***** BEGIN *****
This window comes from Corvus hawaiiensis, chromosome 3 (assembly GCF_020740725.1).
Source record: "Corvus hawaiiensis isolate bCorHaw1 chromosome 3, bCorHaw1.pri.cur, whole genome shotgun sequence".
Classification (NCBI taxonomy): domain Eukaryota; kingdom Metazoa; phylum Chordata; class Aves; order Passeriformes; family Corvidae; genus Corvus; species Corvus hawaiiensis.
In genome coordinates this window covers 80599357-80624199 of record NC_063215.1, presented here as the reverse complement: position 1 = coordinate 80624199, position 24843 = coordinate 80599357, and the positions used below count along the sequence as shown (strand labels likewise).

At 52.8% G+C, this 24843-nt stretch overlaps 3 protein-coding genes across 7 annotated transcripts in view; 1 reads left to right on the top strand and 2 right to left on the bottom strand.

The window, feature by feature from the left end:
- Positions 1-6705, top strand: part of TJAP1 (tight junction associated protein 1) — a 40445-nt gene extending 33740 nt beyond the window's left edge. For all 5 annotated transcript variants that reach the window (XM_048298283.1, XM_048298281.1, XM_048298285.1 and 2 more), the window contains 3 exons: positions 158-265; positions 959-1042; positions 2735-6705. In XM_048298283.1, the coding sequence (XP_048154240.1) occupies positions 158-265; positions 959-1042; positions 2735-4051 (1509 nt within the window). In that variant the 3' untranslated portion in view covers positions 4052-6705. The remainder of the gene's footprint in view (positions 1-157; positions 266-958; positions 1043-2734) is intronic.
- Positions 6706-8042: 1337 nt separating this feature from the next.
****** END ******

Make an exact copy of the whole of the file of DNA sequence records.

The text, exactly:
This window comes from Corvus hawaiiensis, chromosome 3 (assembly GCF_020740725.1).
Source record: "Corvus hawaiiensis isolate bCorHaw1 chromosome 3, bCorHaw1.pri.cur, whole genome shotgun sequence".
Classification (NCBI taxonomy): domain Eukaryota; kingdom Metazoa; phylum Chordata; class Aves; order Passeriformes; family Corvidae; genus Corvus; species Corvus hawaiiensis.
In genome coordinates this window covers 80599357-80624199 of record NC_063215.1, presented here as the reverse complement: position 1 = coordinate 80624199, position 24843 = coordinate 80599357, and the positions used below count along the sequence as shown (strand labels likewise).

At 52.8% G+C, this 24843-nt stretch overlaps 3 protein-coding genes across 7 annotated transcripts in view; 1 reads left to right on the top strand and 2 right to left on the bottom strand.

The window, feature by feature from the left end:
- Positions 1-6705, top strand: part of TJAP1 (tight junction associated protein 1) — a 40445-nt gene extending 33740 nt beyond the window's left edge. For all 5 annotated transcript variants that reach the window (XM_048298283.1, XM_048298281.1, XM_048298285.1 and 2 more), the window contains 3 exons: positions 158-265; positions 959-1042; positions 2735-6705. In XM_048298283.1, the coding sequence (XP_048154240.1) occupies positions 158-265; positions 959-1042; positions 2735-4051 (1509 nt within the window). In that variant the 3' untranslated portion in view covers positions 4052-6705. The remainder of the gene's footprint in view (positions 1-157; positions 266-958; positions 1043-2734) is intronic.
- Positions 6706-8042: 1337 nt separating this feature from the next.